Monthly Archives: January 2015

Sound ‘Round: Beyonce / Katy Perry

Super Bowl Divas

Beyonce – Beyonce (Columbia, 2013)

Beyonce - Beyonce

I’ve never bought into the Queen Bey shtick. Not only is it a lazy marketing ploy, but her braggadocios demeanor renders her a caricature and restricts her stadium-filling voice. She’s too gargantuan a personality to ever drop the royalty act, although she tries to play an every-woman on the opener which protests feminine vanity – a sentiment hard to swallow from a celebrity as image-conscious as they come. When she’s not posturing, however, she’s conquering the bedroom on a string of suites more concerned with equating pleasure as power than following rigid strong structure. In her sexual kingdom, she’s in command: “Let me sit this ass on you and show you how I feel.” She’s also a tease: “Let me kiss you and lick your lips.” And finally, a comedian: “He Monica Lewinsky’d all on my gown.” Above all, she’s a doting mother who saves the best love song for the finale. While a line like “Make it last forever,” would fit on the Kama Sutra jams just fine, here it’s a tranquil plea for a child’s unending embrace. It’s enough to remind you she’s a real person after all. To quote Mr. Knowles: “I do say it’s the shit, if I do say so myself.” GRADE: A-

Key Tracks: Drunk In Love” / “Partition” / “Blue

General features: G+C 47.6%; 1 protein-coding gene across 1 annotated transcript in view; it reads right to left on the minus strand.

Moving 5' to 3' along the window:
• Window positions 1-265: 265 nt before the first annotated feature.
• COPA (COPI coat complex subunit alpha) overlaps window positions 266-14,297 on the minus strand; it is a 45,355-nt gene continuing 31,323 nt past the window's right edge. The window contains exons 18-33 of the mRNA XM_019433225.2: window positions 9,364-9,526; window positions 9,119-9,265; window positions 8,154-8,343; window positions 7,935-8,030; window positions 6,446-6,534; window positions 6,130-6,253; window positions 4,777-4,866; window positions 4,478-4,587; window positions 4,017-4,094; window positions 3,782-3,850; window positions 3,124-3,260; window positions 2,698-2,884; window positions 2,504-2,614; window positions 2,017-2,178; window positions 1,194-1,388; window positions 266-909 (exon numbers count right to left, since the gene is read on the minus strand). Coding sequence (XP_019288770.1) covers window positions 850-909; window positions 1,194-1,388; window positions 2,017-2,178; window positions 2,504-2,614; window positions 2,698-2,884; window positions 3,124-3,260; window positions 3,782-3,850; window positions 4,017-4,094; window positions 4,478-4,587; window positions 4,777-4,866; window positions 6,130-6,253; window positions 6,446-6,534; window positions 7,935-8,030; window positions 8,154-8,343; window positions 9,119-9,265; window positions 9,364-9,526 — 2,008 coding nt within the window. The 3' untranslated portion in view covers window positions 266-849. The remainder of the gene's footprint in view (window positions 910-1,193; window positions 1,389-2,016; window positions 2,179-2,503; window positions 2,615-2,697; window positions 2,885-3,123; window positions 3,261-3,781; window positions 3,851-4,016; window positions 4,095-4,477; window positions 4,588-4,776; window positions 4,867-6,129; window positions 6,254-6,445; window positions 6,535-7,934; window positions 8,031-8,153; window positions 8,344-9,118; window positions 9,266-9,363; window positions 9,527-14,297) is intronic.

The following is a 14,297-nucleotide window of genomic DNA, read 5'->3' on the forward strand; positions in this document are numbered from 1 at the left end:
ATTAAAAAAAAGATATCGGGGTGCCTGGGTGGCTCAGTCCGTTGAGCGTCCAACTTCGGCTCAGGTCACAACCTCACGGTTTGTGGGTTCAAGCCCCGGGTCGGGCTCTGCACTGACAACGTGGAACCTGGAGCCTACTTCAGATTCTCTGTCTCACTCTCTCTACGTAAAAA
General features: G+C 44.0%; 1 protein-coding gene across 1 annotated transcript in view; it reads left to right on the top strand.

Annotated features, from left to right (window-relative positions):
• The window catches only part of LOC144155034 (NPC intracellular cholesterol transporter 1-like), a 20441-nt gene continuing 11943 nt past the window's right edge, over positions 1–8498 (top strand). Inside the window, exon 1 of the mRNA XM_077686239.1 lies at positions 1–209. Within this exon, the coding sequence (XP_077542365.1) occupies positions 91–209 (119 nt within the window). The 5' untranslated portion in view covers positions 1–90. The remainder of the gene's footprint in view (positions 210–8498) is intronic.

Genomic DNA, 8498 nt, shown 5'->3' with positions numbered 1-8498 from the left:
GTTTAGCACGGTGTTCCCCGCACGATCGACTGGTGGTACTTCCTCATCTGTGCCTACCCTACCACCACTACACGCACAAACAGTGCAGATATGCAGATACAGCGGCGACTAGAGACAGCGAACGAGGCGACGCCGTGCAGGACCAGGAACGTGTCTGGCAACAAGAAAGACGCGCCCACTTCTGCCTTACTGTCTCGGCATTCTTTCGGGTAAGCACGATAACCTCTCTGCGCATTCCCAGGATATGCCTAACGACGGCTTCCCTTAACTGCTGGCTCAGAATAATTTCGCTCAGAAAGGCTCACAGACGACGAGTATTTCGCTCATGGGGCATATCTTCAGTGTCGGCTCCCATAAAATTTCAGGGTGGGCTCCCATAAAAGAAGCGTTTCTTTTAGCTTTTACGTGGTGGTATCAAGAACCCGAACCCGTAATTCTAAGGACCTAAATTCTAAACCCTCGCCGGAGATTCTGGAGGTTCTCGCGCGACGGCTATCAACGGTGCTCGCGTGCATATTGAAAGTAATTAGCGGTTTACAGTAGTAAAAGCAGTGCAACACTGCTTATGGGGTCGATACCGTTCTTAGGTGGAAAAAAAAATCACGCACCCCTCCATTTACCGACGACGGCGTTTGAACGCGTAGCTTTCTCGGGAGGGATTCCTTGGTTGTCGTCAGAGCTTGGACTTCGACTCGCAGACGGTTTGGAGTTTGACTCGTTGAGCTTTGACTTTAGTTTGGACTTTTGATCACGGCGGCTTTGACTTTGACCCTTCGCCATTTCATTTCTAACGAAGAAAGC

Katy Perry – Teenage Dream (Capitol, 2010)

Katy Perry - Teenage DreamOn this multi-platinum megahit, Perry went from Warped Tour novelty to certified starlet. That her sophomore effort matched Michael Jackson’s Bad with five consecutive Billboard chart-toppers is fitting. Just as MJ’s Thriller follow-up is equally full of hits and duds, so too with this California girl. After rolling out four-straight bangers regarding hopeless romance, weekend benders, bikinis and self-empowerment, the schmaltz takes over. Perry prides herself as a pop star with a knack for songwriting, but many of her verses lean tacky or outright reek of melodrama. Songs concerning selfish love and crises of faith are devoid of melody or vocal charm, and put cavities in her candy-coated aspirations. What salvages perhaps the most top-heavy album of the decade is the durability of the hooks that exist, including the title track – an anthem I’ll cherish until the day I die. GRADE: A-

Key Tracks: Teenage Dream” / “Firework” / “The One That Got Away